The unconditional government guarantee gives enough comfort to RBI to remove the risk weight on these loans, leaving banks with more capital to lend
MUMBAI: The Reserve Bank of India (RBI) is in favour of scrapping the risk weight on loans given by banks to small and medium enterprises under the government’s ₹3 trillion loan guarantee scheme, a top official at RBI said. The Union finance ministry had proposed the scrapping as part of the operational guidelines of the scheme following the announcement by finance minister Nirmala Sitharaman.
Currently, loans to medium, small and micro enterprises (MSMEs) carry a risk weight of 20%.
The move, which comes as yet another nudge for lenders to rescue the struggling sector that employs millions of Indians, follows the government agreeing to fully guarantee these loans in case of default. According to the official cited above, who spoke on condition of anonymity, the unconditional government guarantee gives enough comfort to RBI to remove the risk weight on these loans, leaving banks with more capital to lend.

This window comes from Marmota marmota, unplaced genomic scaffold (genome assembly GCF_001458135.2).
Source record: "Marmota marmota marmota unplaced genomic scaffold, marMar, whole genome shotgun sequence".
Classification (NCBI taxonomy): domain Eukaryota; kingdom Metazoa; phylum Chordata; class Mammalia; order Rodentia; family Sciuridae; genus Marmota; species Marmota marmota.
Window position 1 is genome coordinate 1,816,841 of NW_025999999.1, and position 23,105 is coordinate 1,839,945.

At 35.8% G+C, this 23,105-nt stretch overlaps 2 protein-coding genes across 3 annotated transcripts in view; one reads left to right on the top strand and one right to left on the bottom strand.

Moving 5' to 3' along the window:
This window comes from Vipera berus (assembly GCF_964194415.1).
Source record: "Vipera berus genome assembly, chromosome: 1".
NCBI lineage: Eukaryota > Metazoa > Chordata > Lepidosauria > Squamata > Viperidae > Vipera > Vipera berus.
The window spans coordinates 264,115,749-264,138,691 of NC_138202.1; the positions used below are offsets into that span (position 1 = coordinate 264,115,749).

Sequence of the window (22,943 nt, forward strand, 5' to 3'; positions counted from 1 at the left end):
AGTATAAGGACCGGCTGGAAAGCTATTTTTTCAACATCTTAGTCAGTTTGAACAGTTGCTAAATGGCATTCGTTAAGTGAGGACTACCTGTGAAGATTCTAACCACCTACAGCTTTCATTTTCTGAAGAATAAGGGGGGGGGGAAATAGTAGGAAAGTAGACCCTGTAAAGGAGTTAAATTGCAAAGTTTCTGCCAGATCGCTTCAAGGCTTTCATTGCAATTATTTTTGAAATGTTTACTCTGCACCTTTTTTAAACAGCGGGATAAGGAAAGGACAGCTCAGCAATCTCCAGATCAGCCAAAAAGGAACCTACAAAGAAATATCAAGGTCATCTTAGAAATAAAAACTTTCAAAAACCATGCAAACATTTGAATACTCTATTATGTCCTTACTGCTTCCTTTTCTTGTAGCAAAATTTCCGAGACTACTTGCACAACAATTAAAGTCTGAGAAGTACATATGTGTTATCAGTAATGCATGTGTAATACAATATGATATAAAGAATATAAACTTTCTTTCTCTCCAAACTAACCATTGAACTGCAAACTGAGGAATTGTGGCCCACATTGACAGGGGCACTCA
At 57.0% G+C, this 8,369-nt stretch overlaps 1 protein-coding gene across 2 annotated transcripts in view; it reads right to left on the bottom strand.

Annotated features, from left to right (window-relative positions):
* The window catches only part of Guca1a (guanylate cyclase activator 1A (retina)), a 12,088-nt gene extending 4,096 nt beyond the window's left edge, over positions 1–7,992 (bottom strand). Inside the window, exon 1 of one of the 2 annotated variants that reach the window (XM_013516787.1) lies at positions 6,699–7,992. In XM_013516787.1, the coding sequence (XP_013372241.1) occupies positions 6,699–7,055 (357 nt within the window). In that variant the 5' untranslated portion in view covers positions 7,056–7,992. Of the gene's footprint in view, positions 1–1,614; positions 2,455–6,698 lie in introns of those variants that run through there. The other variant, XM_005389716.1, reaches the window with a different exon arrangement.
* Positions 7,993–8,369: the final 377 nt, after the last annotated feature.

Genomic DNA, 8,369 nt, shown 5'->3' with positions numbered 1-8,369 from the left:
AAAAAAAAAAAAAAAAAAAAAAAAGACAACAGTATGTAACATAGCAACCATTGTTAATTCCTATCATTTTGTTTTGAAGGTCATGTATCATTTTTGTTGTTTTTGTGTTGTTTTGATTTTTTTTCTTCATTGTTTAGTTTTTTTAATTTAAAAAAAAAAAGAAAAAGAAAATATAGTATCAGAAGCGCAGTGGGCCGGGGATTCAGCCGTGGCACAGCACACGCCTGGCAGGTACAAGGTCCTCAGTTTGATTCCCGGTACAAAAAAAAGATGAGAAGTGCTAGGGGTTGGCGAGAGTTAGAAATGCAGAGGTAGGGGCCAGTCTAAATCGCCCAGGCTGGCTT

Queries sent to an RBI spokesperson remained unanswered.
The central bank assigns risk weights to every type of loan, depending on the likelihood of its default. The risk weight on a government bond is zero, while it could be as much as 100% for lending to a real estate developer. The bank accordingly adjusts the asset value as per the risk weight. The riskier the asset, the higher the risk weight and the lower its value. A lower risk weight means the bank will have to set aside less capital against these loans.
The RBI’s latest move aims to encourage banks to provide fresh credit to these borrowers without the pressure of setting aside additional capital against these loans.
Loans under this government scheme will be guaranteed by the National Credit Guarantee Trust Co. Ltd (NCGTC) in the form of a Guaranteed Emergency Credit Line (GECL) facility. The guarantee cover will be available for additional working capital and term loan facilities up to 20% of the outstanding credit limit up to ₹25 crore as on 29 February. For instance, if a business has a loan outstanding of ₹1 crore, it can borrow an additional ₹20 lakh. Only existing borrowers with revenue of up to ₹100 crore and those with up to 60 days past dues can avail of this scheme.
The tenure of loan under this scheme will be four years, with a moratorium period of one year on the principal amount. The NCGTC will not charge any guarantee fee.